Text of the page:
Still, it’s an otherwise great game.  Probably best to just ignore everything after Chapter 12, though.  Or, at least, Episode Prompto.  I hear that one is pretty good.


Number 3: Final Fantasy XV


Copyright Square Enix

The past decade hasn’t been easy for me, at least as far as being a Final Fantasy fan went.  Sure, XII came out, and it was my favorite in the series across all 20 years, but that was sort of the end of the line.  I didn’t think it could get much worse than X and all of the terrible sequels to VII, but then we got XIII and those games, XIV was so bad they had to rebuild it from the ground up to salvage it, so it was hard to look at XV with the legacy Square Enix had left behind for the past ten years and think that the ten years it took to make would result in a game that was coherent, let alone good.  Now, here we are, and I can’t stop playing this game.

Real talk, it’s not the best Final Fantasy, and it has a lot of the quirks of several of the other games in the series.  The characters are a little flat, the plot doesn’t always make sense and villains don’t get enough good screen time to be enough to flesh them out and all that terrible hair (Gladiolus has a mullet, people.  A mullet).  Plus the combat is a bit dodgy and the magic system is more of a good idea than a good execution, but, honestly from the word go, none of that mattered at all, because XV works.  How it works is best illustrated in the very first scene in the game, where the car is broken down on the side of the road, in the desert, because of course, and the prince and his buddies have to push the car to the gas station and all four of them start bickering and teasing each other while pushing it.  It’s just an instantly relateable scene that transports the player right there to the world, and everything just makes sense.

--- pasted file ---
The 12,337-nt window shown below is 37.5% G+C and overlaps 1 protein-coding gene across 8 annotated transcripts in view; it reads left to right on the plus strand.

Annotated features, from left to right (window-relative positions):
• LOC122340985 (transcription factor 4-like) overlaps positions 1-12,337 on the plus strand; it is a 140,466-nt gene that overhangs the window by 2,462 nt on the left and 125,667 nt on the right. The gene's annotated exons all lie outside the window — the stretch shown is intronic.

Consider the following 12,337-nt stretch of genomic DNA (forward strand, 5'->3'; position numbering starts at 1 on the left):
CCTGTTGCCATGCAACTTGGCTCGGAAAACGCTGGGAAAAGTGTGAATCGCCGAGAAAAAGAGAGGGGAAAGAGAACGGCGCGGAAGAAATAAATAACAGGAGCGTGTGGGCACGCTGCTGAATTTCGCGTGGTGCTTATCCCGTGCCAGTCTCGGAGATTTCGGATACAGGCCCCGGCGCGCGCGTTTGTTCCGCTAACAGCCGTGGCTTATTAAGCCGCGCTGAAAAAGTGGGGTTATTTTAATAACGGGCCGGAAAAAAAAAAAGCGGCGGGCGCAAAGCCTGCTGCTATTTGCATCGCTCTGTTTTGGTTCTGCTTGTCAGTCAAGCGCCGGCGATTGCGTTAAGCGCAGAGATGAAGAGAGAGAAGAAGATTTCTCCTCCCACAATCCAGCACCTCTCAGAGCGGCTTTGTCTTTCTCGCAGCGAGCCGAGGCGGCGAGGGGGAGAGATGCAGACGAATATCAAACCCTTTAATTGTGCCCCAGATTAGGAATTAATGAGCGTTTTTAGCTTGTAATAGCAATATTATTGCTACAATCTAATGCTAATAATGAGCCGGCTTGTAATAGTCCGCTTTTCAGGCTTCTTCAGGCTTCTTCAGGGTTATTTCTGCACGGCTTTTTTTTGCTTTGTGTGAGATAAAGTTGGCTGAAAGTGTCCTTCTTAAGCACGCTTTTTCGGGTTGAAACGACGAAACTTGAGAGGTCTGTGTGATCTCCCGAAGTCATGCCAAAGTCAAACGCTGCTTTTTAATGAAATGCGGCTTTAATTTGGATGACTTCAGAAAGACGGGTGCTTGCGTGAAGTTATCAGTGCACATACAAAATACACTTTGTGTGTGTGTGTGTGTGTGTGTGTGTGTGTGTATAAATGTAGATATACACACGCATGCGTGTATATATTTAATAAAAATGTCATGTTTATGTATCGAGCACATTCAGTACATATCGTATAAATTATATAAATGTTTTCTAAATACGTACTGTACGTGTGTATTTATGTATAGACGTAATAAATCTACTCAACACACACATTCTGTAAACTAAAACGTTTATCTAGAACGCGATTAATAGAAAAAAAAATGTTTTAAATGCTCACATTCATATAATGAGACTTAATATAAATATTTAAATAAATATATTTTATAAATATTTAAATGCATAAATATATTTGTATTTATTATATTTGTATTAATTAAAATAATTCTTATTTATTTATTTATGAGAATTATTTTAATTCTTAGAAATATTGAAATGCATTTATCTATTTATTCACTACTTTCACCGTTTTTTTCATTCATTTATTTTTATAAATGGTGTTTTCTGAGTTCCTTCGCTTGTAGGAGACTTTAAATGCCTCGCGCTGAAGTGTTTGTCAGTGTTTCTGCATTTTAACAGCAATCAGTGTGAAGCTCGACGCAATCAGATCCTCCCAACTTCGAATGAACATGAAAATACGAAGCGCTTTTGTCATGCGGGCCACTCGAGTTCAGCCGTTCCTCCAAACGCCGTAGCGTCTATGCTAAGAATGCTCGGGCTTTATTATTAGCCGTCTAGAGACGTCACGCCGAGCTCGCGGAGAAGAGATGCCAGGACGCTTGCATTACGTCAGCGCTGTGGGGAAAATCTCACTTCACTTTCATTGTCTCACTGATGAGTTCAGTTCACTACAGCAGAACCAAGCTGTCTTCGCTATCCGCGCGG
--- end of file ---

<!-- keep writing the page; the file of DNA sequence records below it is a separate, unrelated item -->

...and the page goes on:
This is what makes it so good.  Final Fantasy, even back on the NES, had lush, gorgeous visuals that did a good job of making it feel like the player was right there in the action, only getting better over the past 29 years, but XV does it on a whole different scale.  Whether it’s driving on the highway with Noctis and company, looking out of the side of the road to see a meteor being held up by a titan just as part of the scenery, or riding on chocobo back in across the plains to fight some monsters, or walking into an enchanted forest to find a tomb of a lost king, all of completely seamless and without transitions, it made me feel like I was there, every second I’m playing the game.  When I was on the Veldt in Final Fantasy VI, it was just a map, with some forests added in for flavor, but here, I can drive out to the forests and go right in without anything ever changing.  It makes great work of the open world.